ATLANTA – A new pilot initiative that aims to better integrate Georgia’s mental health and addictive disease services will begin late next year, the state agency responsible for those programs announced Thursday. The Department of Behavioral Health and Developmental Disabilities (DBHDD) has been meeting with providers across the state, including the leadership and board members of Georgia’s Community Service Boards, to discuss bringing the state’s many services together to provide greater access and a better quality of care. Based on feedback from those meetings, DBHDD will begin its pilot in the agency’s Region 1, which consists of thirty-one counties in North Georgia.
“Today we have one organization that operates our crisis and access phone line, another that authorizes services, and still another that pays for them,” noted DBHDD Commissioner Frank E. Shelp, MD, MPH. “By consolidating those functions into one organization, we can provide a better level of care and do so more efficiently.”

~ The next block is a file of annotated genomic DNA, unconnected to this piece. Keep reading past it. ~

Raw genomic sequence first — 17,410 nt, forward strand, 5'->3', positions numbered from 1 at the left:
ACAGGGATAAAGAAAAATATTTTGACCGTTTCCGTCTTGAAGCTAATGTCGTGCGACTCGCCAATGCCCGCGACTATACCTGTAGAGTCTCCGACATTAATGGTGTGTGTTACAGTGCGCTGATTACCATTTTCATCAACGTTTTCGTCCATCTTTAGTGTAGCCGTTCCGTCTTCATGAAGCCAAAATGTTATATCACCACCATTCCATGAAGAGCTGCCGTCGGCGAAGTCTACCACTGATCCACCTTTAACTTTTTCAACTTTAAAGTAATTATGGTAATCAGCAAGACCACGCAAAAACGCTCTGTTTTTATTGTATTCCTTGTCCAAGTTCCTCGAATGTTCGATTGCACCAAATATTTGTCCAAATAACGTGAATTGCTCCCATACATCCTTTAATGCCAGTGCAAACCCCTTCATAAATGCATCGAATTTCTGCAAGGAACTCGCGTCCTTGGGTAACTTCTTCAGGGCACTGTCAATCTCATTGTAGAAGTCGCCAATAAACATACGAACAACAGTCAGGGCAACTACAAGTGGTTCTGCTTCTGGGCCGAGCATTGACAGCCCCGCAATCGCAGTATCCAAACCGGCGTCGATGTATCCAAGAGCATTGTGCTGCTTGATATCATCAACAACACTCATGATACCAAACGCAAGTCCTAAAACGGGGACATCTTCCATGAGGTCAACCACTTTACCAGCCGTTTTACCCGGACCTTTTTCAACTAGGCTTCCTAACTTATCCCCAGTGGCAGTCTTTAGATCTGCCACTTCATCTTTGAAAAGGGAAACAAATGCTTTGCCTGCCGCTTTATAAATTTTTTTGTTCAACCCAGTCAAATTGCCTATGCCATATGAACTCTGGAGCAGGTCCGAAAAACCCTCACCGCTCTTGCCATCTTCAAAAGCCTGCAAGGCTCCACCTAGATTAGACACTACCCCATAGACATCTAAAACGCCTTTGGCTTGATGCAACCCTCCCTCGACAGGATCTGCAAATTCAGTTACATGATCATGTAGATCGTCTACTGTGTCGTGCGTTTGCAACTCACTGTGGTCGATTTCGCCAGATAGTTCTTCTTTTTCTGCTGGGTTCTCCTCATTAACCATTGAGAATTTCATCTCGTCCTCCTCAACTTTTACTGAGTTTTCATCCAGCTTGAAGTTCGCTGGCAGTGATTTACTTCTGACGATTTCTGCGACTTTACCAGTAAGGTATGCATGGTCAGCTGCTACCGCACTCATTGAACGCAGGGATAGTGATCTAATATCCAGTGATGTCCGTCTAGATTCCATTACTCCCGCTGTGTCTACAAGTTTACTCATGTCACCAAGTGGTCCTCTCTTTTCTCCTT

The pilot for the new integrated behavioral health model will take place only in Region 1, will include only mental health and addictive disease services, and will be responsible for delivering only those services paid for by state funds, not those funded by Medicaid. The department has selected Mercer Government Human Services to help it develop the Request for Proposal that will define the responsibilities of the new organization and exactly which services it will oversee.
“Our goal is to have a system of care that’s more responsive, flexible, and accountable,” said Charles Fetner, Regional Coordinator for DBHDD Region 1. “With its new services and strong providers, Region 1 is ready to lead the way.”